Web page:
Photographer: Christopher Dilts/Bloomberg

Loan Buyers Say JPMorgan Misled Them About Billing Probe

  • Suit filed by trustee for holders of Millennium Health debt
  • Bank spokeswoman says lender ‘acted appropriately’ in role

A leveraged loan that proved to be toxic for investors is coming back to haunt JPMorgan Chase & Co. and a handful of other banks that helped to sell debt for a company that was once the nation’s largest drug-testing lab.

The trustee handling claims for former lenders to Millennium Health LLC filed suit this week against JPMorgan, the agent for the loan, and three other firms. The suit alleges the banks failed to inform investors about a Department of Justice probe into Millennium’s "flagrantly illegal" billing practices.

In December 2014, just eight months after JPMorgan helped San Diego-based Millennium sell a $1.8 billion loan, U.S. officials told Millennium managers they were joining lawsuits filed by whistle-blowers relating to the company’s billing, according to the complaint filed this week in New York state court. About three months later, federal officials threatened to revoke Millennium’s ability to send claims to Medicare based on allegations it falsely charged the program, the trustee claims. 

JPMorgan was incentivized to make the loan said, the trustee said, because it wanted to refinance an earlier $300 million loan to the company. The bank also reaped "tens of millions" in fees for underwriting the loan, the trustee said.

Investor Relations

JPMorgan "failed to notify" investors about the problems, according to the complaint. When the investors found out in May 2015, the loan’s value started plummeting. By June, the loan had tumbled to just over half of its face value as investors grappled with the implications of the probe on a company that received much of its revenue from the government. 

"We do not believe the trustee’s claims have any merit," Tasha Pelio, a spokeswoman for New York-based JPMorgan, said in an email. "It is certainly unfortunate if any hedge fund, financial institution or other lender lost money as a result of what happened at Millennium, but we believe JPMorgan acted appropriately at all times."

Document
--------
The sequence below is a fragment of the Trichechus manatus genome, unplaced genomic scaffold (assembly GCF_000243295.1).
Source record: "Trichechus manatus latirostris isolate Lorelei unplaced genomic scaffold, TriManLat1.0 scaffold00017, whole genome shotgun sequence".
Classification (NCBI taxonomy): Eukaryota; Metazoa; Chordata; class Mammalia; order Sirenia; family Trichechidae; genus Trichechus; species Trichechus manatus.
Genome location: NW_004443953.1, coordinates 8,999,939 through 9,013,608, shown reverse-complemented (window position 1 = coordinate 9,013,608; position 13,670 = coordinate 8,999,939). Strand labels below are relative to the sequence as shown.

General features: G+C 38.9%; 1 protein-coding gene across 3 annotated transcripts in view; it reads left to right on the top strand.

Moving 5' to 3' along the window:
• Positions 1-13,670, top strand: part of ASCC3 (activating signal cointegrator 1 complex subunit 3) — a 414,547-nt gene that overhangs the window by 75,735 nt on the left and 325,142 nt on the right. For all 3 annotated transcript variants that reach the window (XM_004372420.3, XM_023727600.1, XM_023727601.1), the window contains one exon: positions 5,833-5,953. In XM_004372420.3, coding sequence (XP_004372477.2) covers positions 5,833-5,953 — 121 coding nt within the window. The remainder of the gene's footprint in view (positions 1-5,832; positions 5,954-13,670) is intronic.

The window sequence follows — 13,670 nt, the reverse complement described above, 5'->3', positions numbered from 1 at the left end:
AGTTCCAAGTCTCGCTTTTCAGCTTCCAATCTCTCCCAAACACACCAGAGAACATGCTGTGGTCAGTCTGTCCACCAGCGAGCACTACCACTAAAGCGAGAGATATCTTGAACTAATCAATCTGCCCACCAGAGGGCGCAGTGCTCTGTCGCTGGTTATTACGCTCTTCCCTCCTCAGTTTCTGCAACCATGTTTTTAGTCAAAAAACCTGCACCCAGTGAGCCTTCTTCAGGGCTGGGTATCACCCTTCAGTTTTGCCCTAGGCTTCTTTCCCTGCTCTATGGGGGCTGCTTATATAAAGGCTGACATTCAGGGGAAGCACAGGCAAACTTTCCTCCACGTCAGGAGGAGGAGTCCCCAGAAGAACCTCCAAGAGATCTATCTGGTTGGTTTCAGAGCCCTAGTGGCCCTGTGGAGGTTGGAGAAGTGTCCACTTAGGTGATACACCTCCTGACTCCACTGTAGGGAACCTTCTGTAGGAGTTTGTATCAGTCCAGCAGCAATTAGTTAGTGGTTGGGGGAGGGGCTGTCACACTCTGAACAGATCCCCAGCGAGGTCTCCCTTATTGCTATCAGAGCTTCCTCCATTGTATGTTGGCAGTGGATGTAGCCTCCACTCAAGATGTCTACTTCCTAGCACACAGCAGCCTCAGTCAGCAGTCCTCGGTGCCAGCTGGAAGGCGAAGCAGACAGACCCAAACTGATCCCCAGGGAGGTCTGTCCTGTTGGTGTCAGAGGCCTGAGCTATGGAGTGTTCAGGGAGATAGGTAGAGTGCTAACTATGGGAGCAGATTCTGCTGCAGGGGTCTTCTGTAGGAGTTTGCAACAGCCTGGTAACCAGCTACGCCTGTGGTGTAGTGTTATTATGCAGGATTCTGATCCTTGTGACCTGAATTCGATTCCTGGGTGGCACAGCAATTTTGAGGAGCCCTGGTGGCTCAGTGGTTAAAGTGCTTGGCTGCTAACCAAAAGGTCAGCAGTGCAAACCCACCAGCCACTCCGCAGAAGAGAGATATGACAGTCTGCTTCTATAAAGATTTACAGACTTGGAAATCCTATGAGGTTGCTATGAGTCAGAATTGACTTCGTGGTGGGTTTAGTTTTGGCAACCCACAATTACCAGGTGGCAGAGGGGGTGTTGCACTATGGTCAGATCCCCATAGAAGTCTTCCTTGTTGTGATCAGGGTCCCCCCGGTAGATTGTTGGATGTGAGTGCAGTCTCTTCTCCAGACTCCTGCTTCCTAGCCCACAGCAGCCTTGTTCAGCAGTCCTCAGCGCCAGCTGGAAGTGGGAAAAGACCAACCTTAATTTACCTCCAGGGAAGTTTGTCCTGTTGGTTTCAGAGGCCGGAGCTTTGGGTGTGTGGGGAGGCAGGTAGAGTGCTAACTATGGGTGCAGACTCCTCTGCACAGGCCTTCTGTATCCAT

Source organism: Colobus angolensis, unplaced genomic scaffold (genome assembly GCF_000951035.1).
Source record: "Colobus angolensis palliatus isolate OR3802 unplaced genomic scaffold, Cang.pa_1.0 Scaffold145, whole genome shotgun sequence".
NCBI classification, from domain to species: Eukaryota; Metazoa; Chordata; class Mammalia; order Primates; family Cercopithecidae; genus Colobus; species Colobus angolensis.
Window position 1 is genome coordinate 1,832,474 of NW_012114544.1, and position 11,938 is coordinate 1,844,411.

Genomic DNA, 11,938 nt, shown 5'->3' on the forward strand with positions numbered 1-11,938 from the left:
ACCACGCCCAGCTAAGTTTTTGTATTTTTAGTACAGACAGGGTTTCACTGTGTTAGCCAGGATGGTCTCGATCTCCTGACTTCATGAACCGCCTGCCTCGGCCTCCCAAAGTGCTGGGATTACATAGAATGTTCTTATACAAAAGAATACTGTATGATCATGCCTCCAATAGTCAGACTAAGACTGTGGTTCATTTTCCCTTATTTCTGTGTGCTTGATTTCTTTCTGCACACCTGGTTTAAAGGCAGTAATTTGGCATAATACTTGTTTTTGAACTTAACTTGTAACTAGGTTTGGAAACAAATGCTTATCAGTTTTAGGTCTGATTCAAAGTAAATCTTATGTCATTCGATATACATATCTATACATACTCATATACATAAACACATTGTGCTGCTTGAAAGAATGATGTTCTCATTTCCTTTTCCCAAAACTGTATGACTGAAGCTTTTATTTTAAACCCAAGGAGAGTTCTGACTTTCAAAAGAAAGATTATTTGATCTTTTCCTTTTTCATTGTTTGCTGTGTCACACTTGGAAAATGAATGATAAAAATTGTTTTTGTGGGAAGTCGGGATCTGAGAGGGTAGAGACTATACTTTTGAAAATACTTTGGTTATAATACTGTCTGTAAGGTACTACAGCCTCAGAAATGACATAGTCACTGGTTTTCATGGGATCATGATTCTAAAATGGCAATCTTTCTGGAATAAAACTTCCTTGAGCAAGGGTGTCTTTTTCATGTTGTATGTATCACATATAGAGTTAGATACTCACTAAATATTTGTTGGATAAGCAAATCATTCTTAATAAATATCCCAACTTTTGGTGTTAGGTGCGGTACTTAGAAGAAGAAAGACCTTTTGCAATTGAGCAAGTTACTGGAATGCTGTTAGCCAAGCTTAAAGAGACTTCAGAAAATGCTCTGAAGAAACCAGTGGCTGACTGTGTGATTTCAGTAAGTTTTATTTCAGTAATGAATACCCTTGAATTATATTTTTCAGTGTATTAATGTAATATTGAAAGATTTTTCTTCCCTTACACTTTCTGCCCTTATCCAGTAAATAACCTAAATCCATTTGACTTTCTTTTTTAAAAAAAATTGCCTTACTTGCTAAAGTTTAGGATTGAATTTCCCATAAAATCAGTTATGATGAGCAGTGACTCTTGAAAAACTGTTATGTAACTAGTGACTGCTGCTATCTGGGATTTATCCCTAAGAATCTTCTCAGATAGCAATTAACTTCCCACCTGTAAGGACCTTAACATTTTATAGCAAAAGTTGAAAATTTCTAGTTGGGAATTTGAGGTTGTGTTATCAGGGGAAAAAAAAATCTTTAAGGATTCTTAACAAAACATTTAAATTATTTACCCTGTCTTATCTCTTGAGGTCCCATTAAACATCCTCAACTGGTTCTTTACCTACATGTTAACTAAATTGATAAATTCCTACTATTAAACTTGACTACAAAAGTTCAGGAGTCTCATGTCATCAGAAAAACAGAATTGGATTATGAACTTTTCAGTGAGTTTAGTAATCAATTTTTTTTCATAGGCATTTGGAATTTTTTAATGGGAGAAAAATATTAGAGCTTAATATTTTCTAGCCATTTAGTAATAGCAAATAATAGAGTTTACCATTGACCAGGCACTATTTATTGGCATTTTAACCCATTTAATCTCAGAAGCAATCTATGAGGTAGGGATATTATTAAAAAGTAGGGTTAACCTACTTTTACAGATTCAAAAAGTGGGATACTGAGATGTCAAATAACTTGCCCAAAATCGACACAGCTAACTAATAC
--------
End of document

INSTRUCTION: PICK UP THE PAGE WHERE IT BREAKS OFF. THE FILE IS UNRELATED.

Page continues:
The suit underscores the difficulties investors face in the little-regulated $800 billion market for leveraged loans. Since Millennium emerged from bankruptcy in late 2015, lenders that took over have dealt with operational problems that have helped drag down the value of the company’s post-protection debt. The $600 million loan the firm negotiated to exit bankruptcy was quoted Tuesday at 61 cents on the dollar, according to prices compiled by Bloomberg.

In 2015, the Millennium situation spiraled as revenue plunged and the company’s cash dwindled. The company, which had been owned by its management team and private-equity firm TA Associates Management, was in bankruptcy talks with lenders by September, Bloomberg News reported. The company, which isn’t named as a defendant in the complaint, didn’t immediately respond to a request for comment.

Prior Knowledge

JPMorgan knew federal authorities were investigating Millennium when it sold the loan, but didn’t tell investors who were about to buy the debt, Bloomberg News reported in 2015. The bank didn’t tell investors about the issue because it wasn’t material information.

Bankers at JPMorgan actively tried to keep information about the federal investigation from potential investors, sending out documents to market the debt that "misrepresented" Millennium’s litigation exposure and the "legality of its business practices," according to the complaint. The lender told Millennium managers to discuss with investors the probe and related litigation with a competitor firm "only if a prospective investor directly raised a question" about either issue and told managers what to say if they did.

One of the offering documents prepared by JPMorgan and Citigroup Inc., another bank that helped sell Millennium debt, omitted risk factors or warnings about investing in the firm, despite attempts by lawyers for Millennium suggesting they be included, the trustee said.

The trustee alleges the investors didn’t find out about the probe until May 2015, when Millennium informed them it had reached a $265 million settlement in principle with the federal government and state Medicaid programs to resolve the billing probe. The company finalized the settlement in October 2015 of that year and filed for bankruptcy protection a month later, according to the suit.

Remaining Claims

The trustee is representing what’s left of lenders’ claims against the firm, which filed for Chapter 11 protection in November 2015 and exited from bankruptcy less than 40 days later. The trustee said its beneficiaries include about 400 investors that bought the loan, including mutual and pension funds, universities and other large investors. 

In addition to JPMorgan and Citigroup, the suit also names the other banks that gave a revolving loan to Millennium. The revolving lenders include units of Citigroup, Bank of Montreal and SunTrust Banks Inc. Citigroup spokesman Mark Costiglio declined to comment, as did Marcia O’Carroll, a spokeswoman for TA Associates. 

Spokeswomen for Bank of Montreal and SunTrust didn’t have immediate comments.

The banks "willfully turned a blind eye" to what they learned about the company before selling the loan, the complaint said. One of the JPMorgan bankers who helped lead part of due diligence efforts on Millennium before the loan sale had never before worked on an underwriting deal, the trustee said.

The case is Marc S. Kirschner v. J.P. Morgan Chase Bank, 655124/2017, New York State Supreme Court, New York County (Manhattan).

— With assistance by Hugh Son, and Michael Tsang

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